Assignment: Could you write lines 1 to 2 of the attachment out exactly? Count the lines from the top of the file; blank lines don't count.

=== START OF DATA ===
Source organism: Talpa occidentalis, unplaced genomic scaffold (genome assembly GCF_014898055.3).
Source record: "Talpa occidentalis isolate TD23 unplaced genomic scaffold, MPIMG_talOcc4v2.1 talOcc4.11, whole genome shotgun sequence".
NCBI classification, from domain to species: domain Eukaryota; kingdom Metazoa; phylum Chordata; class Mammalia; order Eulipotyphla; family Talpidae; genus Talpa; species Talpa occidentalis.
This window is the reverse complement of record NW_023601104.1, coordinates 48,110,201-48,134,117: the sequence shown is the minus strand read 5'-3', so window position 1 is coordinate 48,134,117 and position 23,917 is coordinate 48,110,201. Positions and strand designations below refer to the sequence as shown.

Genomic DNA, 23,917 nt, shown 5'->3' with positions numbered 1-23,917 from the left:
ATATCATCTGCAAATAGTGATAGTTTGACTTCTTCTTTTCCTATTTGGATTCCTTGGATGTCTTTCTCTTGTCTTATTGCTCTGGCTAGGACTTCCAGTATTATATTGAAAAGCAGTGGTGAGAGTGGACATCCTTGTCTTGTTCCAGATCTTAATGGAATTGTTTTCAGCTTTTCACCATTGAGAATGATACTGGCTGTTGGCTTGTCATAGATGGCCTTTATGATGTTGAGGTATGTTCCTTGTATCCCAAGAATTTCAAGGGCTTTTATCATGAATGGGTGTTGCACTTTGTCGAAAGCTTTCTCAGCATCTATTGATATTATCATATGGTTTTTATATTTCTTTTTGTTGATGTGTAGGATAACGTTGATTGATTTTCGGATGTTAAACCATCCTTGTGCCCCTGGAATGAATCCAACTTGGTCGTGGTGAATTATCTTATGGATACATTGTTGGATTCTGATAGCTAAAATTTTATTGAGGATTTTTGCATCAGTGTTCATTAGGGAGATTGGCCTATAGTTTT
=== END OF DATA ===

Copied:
Source organism: Talpa occidentalis, unplaced genomic scaffold (genome assembly GCF_014898055.3).
Source record: "Talpa occidentalis isolate TD23 unplaced genomic scaffold, MPIMG_talOcc4v2.1 talOcc4.11, whole genome shotgun sequence".